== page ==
[Web-SIG] The rewritten WSGI pre-PEP

Ian Bicking ianb at colorstudy.com
Wed Aug 11 21:20:23 CEST 2004

Phillip J. Eby wrote:
>> I've had constant problems trying to backtrack through middleware 
>> (like mod_rewrite) to figure out how to create a URL that is internal 
>> to the application.  I'd like to keep around some artifact indicating 
>> what the original URI was (e.g., REQUEST_URI); something that 
>> middleware specifically should not rewrite.  Nor is there any real 
>> reason for it to be rewritten.
> Hm.  And SCRIPT_NAME is insufficient for this?  I think I can see why 
> mod_rewrite would make this a problem, but ISTM that Python middleware 
> component could do rewrites that left SCRIPT_NAME "logically correct".

I suppose it could, i.e., http:// + SERVER_NAME + ":" + SERVER_PORT + 
SCRIPT_NAME + PATH_INFO + "?" + QUERY_STRING is the complete URL.  If 
that's the expectation, then that too should be in the spec.  But, if 
only because of the existance of mod_rewrite, that's not likely to be 
true.  REQUEST_URI just seems like a natural part of the request 
description -- it says exactly what the client asked for, without the 
extra meaning that SCRIPT_NAME and PATH_INFO have.

In the end I've come to dislike mod_rewrite because of these issues, but 
  given its existance...

>> SERVER_ADDR and REMOTE_PORT also don't require any rewriting, and 
>> should just be passed through any middleware.
> Are you sure?  SERVER_ADDR might be different if the request is 
> forwarded to another machine, mightn't it?  I seem to recall that 
> mod_backhand does some stuff with this.  In any case it highlights the 
> trouble with trying to precisely pin down things that are already 
> inherently implementation-defined.  Unfortunately, WSGI isn't really 
> going to eliminate all the environment introspecting and munging code 
> that lives in the various existing apps and frameworks today.

If SERVER_ADDR needs to be rewritten, then SERVER_NAME would be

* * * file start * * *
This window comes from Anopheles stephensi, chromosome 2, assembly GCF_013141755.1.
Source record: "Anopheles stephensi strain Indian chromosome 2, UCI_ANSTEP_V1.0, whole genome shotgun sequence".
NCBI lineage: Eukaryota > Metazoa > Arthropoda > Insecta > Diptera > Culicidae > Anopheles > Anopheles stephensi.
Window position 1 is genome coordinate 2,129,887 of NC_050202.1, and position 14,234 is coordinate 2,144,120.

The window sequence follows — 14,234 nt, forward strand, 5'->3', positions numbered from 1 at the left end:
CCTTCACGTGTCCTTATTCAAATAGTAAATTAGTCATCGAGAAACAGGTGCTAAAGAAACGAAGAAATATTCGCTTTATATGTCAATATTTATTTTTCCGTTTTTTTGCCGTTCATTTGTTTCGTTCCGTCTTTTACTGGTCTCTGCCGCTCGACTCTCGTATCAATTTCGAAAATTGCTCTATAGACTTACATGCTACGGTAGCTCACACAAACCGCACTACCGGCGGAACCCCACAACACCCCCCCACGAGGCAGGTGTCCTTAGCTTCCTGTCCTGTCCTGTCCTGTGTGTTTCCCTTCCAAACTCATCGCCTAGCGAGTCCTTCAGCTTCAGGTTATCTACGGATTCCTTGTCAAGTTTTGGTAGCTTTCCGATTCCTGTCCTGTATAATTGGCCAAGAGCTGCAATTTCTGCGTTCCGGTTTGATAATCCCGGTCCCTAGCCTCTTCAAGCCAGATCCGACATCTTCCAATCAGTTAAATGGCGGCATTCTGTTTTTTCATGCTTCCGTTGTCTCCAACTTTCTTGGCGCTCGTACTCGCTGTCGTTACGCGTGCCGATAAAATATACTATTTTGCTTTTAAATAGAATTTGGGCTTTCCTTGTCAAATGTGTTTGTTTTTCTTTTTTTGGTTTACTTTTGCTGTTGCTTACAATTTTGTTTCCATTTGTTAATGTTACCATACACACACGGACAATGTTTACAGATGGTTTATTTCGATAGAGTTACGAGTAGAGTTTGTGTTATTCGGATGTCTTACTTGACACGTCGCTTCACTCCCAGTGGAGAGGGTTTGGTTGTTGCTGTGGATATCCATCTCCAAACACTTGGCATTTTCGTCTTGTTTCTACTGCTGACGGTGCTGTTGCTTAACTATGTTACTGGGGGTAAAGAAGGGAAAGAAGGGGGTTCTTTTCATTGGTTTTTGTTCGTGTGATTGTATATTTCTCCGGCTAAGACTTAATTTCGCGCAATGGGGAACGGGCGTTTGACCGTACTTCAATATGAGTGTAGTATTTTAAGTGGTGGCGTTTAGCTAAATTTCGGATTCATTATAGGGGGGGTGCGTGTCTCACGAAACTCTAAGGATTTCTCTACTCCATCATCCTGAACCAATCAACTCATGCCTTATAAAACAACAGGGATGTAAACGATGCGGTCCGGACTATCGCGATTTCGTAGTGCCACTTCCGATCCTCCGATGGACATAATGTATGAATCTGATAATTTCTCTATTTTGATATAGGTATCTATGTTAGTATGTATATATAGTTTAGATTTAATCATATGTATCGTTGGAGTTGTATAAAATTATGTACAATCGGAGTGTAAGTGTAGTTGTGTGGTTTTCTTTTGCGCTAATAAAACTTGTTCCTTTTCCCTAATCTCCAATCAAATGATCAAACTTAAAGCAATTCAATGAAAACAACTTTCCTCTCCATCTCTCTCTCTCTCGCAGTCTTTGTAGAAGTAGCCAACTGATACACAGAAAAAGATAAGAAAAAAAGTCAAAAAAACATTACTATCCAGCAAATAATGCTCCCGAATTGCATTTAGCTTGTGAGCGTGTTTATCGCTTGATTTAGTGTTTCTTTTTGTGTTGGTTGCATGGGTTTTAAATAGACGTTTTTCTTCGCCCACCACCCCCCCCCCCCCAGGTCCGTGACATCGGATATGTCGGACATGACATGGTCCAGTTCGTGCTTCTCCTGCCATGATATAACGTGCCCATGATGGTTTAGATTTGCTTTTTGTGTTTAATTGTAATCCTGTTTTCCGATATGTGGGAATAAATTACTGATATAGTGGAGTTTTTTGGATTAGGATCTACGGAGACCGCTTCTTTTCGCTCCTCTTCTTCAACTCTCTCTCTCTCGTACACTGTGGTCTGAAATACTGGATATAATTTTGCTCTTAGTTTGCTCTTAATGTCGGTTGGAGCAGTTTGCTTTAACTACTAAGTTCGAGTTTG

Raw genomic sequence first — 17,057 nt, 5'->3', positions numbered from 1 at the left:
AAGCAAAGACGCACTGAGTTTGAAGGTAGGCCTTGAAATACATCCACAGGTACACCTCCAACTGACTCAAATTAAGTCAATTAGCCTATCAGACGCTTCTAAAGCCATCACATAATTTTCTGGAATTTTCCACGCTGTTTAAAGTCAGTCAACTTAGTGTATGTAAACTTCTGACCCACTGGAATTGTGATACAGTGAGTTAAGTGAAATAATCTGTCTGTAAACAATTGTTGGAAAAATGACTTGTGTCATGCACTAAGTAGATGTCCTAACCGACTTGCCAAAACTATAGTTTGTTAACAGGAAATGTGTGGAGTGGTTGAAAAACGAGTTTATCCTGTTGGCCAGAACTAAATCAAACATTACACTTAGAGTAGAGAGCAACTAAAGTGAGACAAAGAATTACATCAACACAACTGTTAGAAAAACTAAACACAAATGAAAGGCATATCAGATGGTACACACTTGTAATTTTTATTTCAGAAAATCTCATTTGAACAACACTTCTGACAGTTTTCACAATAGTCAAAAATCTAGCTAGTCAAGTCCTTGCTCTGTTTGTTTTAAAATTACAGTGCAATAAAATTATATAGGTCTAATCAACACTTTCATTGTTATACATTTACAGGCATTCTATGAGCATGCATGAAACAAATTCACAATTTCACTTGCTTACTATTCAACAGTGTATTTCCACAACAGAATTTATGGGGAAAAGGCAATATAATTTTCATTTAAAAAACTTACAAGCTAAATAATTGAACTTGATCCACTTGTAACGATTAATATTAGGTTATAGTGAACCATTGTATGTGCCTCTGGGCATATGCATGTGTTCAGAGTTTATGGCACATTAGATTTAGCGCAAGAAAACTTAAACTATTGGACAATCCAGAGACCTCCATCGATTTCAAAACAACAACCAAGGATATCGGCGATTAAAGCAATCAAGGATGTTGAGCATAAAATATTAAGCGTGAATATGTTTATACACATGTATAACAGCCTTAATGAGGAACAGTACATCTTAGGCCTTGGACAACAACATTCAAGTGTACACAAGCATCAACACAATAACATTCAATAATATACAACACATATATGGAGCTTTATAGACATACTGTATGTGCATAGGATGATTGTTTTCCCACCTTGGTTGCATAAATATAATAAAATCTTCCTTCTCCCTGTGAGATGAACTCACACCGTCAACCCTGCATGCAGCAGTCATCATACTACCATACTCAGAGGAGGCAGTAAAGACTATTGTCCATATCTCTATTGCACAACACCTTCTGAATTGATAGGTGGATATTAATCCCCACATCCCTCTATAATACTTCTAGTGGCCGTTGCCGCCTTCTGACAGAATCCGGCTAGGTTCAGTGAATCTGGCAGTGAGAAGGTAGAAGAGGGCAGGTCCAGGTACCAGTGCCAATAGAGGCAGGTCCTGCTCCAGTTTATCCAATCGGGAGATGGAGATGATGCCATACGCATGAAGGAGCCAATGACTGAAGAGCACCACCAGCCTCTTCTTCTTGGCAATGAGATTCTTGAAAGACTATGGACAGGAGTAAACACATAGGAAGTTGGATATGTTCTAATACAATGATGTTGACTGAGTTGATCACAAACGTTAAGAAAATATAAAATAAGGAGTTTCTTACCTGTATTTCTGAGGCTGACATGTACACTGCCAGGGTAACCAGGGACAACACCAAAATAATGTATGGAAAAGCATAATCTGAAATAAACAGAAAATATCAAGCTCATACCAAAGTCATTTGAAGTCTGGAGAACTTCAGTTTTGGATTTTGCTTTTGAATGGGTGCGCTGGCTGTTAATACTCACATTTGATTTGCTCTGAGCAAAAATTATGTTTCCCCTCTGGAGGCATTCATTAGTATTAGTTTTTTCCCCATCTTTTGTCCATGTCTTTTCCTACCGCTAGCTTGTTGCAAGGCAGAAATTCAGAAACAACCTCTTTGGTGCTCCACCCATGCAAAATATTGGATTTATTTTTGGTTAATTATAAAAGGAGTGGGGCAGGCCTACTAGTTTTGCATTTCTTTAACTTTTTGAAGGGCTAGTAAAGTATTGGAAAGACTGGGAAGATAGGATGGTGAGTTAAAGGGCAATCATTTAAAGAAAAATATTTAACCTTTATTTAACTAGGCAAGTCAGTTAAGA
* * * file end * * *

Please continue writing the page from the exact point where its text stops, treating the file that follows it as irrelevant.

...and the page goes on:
rewritten at the same time.

I think I've also seen some inconsistencies of SERVER_NAME and 
HTTP_HOST.  SERVER_NAME tends to be the canonical name of the host, 
ignoring any named virtual hosts (at least in Apache).  So really if you 
are going to construct a URL it should use (environ.get("HTTP_HOST") or 

Maybe it would be good to include how the URL is supposed to be split 
up, at least informationally.  Like, you can reconstruct the URL by doing:

if environ.get('HTTPS') == 'on':
     url = 'https://'
     url = 'http://'
if environ.get('HTTP_HOST'):
     url += environ['HTTP_HOST']
     url += environ['SERVER_NAME']
if environ.get('HTTPS') == 'on':
     if environ['SERVER_PORT'] != '443'
        url += ':' + environ['SERVER_PORT']
     if environ['SERVER_PORT'] != '80':
        url += ':' + environ['SERVER_PORT']
url += environ['SCRIPT_NAME']
url += environ.get('PATH_INFO', '')
if environ.get('QUERY_STRING'):
     url += '?' + environ['QUERY_STRING']

This should never fail (no missing keys), and should always be accurate 
except for details like a ? without a query string, or an explicit port 
that matches the default, or a server may optionally normalize the path.

If it can't be accurate -- e.g., because SCRIPT_NAME or PATH_INFO have 
been muddled (or even QUERY_STRING) -- then I'd like to have a 
REQUEST_URI which is accurate.

Ian Bicking  /  ianb at colorstudy.com  /  http://blog.ianbicking.org

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